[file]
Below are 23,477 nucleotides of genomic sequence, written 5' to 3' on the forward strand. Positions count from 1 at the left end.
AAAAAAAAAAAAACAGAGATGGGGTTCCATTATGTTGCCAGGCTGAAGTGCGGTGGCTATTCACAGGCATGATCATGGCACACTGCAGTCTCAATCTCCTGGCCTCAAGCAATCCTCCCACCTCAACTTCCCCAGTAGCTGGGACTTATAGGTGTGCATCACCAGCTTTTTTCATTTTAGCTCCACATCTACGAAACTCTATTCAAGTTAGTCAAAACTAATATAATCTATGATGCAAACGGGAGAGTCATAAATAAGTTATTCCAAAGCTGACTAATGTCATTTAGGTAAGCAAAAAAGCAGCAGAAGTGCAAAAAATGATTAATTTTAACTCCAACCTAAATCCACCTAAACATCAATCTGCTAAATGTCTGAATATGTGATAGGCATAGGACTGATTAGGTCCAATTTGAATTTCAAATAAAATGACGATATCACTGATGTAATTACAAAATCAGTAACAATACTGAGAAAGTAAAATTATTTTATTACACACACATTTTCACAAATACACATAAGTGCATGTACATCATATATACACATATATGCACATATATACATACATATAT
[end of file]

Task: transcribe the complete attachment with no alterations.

Below are 23,477 nucleotides of genomic sequence, written 5' to 3' on the forward strand. Positions count from 1 at the left end.
AAAAAAAAAAAAACAGAGATGGGGTTCCATTATGTTGCCAGGCTGAAGTGCGGTGGCTATTCACAGGCATGATCATGGCACACTGCAGTCTCAATCTCCTGGCCTCAAGCAATCCTCCCACCTCAACTTCCCCAGTAGCTGGGACTTATAGGTGTGCATCACCAGCTTTTTTCATTTTAGCTCCACATCTACGAAACTCTATTCAAGTTAGTCAAAACTAATATAATCTATGATGCAAACGGGAGAGTCATAAATAAGTTATTCCAAAGCTGACTAATGTCATTTAGGTAAGCAAAAAAGCAGCAGAAGTGCAAAAAATGATTAATTTTAACTCCAACCTAAATCCACCTAAACATCAATCTGCTAAATGTCTGAATATGTGATAGGCATAGGACTGATTAGGTCCAATTTGAATTTCAAATAAAATGACGATATCACTGATGTAATTACAAAATCAGTAACAATACTGAGAAAGTAAAATTATTTTATTACACACACATTTTCACAAATACACATAAGTGCATGTACATCATATATACACATATATGCACATATATACATACATATAT